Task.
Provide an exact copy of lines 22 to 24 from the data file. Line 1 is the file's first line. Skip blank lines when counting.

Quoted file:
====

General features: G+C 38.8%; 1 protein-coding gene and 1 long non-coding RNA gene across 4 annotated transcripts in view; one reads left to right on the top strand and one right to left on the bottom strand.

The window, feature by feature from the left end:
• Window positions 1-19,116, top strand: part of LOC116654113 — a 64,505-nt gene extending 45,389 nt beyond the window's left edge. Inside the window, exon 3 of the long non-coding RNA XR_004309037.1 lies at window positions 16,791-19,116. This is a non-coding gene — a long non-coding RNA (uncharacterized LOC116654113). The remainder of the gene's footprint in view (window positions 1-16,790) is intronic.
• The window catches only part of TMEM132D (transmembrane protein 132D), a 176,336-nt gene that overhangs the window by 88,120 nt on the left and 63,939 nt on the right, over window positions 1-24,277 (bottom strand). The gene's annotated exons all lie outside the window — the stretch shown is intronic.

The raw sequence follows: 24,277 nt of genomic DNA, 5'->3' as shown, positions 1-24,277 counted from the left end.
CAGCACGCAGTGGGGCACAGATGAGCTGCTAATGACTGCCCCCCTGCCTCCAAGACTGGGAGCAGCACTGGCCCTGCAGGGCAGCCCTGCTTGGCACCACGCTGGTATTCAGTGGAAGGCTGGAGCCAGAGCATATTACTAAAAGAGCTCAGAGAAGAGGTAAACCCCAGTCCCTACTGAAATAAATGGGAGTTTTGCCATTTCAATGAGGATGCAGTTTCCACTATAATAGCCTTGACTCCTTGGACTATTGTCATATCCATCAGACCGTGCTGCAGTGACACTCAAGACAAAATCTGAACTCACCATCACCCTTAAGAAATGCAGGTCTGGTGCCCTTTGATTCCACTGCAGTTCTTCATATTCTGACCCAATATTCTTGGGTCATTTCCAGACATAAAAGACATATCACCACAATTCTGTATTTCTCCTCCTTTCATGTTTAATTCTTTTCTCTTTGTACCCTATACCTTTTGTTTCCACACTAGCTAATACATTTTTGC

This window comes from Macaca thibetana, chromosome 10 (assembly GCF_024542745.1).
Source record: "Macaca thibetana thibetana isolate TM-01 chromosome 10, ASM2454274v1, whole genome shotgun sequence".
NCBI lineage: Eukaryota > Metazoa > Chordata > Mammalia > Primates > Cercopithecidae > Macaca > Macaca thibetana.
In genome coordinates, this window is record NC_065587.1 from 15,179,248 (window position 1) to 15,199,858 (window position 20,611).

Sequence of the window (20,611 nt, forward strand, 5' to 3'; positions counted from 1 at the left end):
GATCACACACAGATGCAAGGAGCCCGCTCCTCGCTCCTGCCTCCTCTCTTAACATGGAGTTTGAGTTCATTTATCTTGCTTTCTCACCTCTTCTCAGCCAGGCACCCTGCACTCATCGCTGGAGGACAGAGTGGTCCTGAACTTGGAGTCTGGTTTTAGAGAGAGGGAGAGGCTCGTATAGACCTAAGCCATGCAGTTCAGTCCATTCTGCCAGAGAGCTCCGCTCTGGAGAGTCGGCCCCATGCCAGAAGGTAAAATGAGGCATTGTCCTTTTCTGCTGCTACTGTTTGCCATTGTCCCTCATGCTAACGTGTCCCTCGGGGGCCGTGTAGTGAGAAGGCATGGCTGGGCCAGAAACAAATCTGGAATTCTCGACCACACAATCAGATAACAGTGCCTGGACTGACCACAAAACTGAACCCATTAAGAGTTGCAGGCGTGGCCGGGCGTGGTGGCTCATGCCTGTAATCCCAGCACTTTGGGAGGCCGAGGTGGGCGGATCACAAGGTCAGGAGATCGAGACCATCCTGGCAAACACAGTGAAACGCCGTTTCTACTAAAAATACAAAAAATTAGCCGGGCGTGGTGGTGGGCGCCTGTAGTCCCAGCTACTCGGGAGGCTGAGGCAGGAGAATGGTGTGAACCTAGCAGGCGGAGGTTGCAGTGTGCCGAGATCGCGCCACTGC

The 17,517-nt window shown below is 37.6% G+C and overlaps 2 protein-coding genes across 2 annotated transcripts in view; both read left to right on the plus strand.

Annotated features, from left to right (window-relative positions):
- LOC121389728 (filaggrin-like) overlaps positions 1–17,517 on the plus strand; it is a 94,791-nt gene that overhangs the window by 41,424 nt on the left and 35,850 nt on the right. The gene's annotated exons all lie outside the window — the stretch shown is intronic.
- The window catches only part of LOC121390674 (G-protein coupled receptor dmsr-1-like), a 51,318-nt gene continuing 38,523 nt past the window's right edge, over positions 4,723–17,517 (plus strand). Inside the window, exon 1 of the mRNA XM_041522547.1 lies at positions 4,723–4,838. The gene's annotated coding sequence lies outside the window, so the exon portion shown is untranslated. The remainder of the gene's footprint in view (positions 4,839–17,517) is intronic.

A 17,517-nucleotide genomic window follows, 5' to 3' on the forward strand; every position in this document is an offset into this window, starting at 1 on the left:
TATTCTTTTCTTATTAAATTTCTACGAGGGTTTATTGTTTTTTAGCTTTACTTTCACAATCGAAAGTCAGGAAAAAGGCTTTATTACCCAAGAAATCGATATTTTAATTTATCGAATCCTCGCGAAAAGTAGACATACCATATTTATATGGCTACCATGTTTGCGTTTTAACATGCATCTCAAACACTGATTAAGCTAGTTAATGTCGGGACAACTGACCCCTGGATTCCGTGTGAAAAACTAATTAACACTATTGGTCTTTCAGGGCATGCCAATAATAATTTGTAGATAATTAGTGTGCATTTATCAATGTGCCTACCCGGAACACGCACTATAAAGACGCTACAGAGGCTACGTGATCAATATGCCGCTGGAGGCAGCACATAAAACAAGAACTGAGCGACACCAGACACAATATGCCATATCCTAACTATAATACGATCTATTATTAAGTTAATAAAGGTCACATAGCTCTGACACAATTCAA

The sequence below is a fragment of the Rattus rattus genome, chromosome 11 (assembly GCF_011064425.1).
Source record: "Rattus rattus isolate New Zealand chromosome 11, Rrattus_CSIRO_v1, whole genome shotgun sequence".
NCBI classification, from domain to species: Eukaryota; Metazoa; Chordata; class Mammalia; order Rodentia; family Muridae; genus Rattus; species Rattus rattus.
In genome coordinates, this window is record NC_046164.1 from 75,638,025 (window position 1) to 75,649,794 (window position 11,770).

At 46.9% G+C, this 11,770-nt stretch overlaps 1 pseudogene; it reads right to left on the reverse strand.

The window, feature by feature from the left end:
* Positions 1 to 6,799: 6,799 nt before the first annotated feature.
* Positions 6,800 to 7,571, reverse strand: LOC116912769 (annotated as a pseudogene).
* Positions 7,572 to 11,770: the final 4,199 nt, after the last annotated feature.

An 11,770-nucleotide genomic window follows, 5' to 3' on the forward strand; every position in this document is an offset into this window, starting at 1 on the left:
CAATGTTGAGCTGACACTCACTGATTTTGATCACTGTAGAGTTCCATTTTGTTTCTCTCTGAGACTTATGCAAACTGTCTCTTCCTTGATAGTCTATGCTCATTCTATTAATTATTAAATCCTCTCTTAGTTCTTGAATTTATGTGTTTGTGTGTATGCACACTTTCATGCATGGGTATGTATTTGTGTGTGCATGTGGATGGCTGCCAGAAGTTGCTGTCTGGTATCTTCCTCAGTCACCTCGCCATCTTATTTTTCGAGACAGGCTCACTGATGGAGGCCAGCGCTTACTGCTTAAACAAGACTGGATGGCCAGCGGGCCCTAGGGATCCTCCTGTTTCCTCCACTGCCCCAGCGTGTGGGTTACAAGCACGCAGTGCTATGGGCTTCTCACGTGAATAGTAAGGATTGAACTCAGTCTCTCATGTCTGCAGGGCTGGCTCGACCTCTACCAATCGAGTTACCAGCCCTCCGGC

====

In genome coordinates, this window is record NC_046164.1 from 75,638,025 (window position 1) to 75,649,794 (window position 11,770).

At 46.9% G+C, this 11,770-nt stretch overlaps 1 pseudogene; it reads right to left on the reverse strand.

The window, feature by feature from the left end: